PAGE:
After the war, Ms. Merle Ratner continued to make great efforts to promote the process of normalizing Vietnam-US relations as well as support many of Vietnam's international activities.

In her role as co-founder of the "Vietnam Agent Orange Relief & Responsibility Campaign - VAORRC", she has accompanied and helped the Vietnamese people heal the wounds of war, striving to mobilize organizations and individuals to support and seek justice for Vietnamese victims of Agent Orange/dioxin, pressing the US Government and chemical companies responsible for cleaning up the environment in hot spots; compensate, provide health services, education, and create jobs for Vietnamese victims of Agent Orange/dioxin. Over the years, her organization has collected tens of millions of online signatures to help Vietnamese victims of Agent Orange sue. She is also the person who directly organizes trips for Vietnamese victims of Agent Orange and dioxin to the US.

Expressed appreciation for Ms. Merle Ratner’s precious legacy and contributions to Vietnam, the Party, State and Vietnamese organizations and unions have awarded her many noble awards, including: Friendship Medal; Medal for peace and friendship between nations; Medal for the Development of Vietnamese Women; Agent Orange Service Medal ...

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Ms. Merle Ratner (right) in a peace support activity

 “Merle Ratner lived a beautiful and meaningful life. The feelings and legacy she left behind regarding the relationship and solidarity of the Vietnamese and American people will be a fire that continues to burn brightly in the belief in friendship, mutual understanding and respect, for peace, cooperation, and development between the two countries and the people of Vietnam and the United States in the present and the future”. – said Mr. Phan Anh Son, President of Vietnam Union of Friendship Organizations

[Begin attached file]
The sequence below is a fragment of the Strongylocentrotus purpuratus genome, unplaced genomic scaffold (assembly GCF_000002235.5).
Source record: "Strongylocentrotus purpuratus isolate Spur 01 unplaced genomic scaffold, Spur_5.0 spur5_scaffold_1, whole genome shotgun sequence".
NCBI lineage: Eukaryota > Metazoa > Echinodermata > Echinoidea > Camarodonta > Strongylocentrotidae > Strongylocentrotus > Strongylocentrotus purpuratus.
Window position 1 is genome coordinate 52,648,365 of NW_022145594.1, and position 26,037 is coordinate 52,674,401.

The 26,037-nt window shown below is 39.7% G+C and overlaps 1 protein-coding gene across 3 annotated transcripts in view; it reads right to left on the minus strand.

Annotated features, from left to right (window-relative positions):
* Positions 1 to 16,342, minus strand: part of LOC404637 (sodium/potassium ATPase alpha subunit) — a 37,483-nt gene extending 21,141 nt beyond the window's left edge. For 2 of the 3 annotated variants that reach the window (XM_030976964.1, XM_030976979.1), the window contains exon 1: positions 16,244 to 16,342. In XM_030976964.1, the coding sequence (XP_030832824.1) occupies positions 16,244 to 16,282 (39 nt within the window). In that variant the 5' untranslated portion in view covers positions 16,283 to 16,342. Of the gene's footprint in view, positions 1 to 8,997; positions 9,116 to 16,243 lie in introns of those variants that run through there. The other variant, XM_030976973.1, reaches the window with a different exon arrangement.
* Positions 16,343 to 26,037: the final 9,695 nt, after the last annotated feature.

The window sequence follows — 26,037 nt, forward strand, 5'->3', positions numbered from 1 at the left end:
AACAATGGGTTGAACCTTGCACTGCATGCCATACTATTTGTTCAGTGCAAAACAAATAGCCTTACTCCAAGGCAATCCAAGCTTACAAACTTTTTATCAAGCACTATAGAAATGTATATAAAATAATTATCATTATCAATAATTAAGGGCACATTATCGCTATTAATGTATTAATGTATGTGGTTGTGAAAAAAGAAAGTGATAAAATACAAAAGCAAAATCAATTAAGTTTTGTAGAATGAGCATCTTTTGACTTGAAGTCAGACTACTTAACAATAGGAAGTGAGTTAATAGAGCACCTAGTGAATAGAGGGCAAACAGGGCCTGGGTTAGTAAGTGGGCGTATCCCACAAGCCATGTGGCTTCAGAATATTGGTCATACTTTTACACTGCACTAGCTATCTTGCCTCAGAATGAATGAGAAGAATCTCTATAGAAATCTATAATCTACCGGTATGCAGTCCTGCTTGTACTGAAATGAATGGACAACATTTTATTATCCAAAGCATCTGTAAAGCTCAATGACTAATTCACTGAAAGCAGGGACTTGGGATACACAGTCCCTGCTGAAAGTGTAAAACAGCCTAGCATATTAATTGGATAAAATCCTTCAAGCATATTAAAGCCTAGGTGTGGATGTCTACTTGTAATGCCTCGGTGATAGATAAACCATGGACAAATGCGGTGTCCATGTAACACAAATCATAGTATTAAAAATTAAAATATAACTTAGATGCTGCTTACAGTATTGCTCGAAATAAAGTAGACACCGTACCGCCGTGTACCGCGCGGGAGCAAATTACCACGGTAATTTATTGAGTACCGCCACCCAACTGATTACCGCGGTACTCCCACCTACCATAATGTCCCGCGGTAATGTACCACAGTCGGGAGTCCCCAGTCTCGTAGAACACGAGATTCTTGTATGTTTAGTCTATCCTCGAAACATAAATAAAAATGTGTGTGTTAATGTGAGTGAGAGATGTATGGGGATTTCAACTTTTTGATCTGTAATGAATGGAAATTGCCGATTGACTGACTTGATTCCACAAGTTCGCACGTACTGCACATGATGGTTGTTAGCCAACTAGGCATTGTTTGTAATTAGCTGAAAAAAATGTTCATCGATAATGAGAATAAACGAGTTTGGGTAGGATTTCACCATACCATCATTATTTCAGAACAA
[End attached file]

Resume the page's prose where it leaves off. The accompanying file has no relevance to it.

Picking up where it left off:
“My impression of Merle is that she is determined, energetic, and always ready to help those around her. She makes me understand more about her beloved Vietnam, about its history, culture and the efforts of the Vietnamese government in rebuilding the country." – said Mr. Bill Fletcher, a friend of Ms. Merle Ratner


“The passing of Merle Ratner is a huge loss for the peace movement in the US and Vietnam. She will forever be missed by those who love peace and fight for justice, freedom, and equality.” – said Mr. Tran Dac Loi, Vice President of the Vietnam Peace Committee, Vice President of the Vietnam Peace and Development Foundation.

“Merle Ratner has accompanied the Vietnam Association for Victims of Agent Orange/dioxin, fighting for justice and mobilizing resources to support Vietnamese victims of Agent Orange. For 20 years, she has contributed to alleviating the pain of more than three million victims of Agent Orange in Vietnam. Expressing condolences at the passing of Merle Ratner, the Vietnam Association for Victims of Agent Orange/dioxin will continue to carry out her unfinished plans in accompanying and supporting victims of Agent Orange.” -
​said Mr. Nguyen Huu Chinh, President of Vietnam Association for Victims of Agent Orange/dioxin.

 “I will bring Merle's ashes to Vietnam. I will continue the strong will of Merle, which is to develop the Vietnam-US people relations." – said Mr. Ngo Thanh Nhan - Vietnamese American, Merle Ratner’s husband.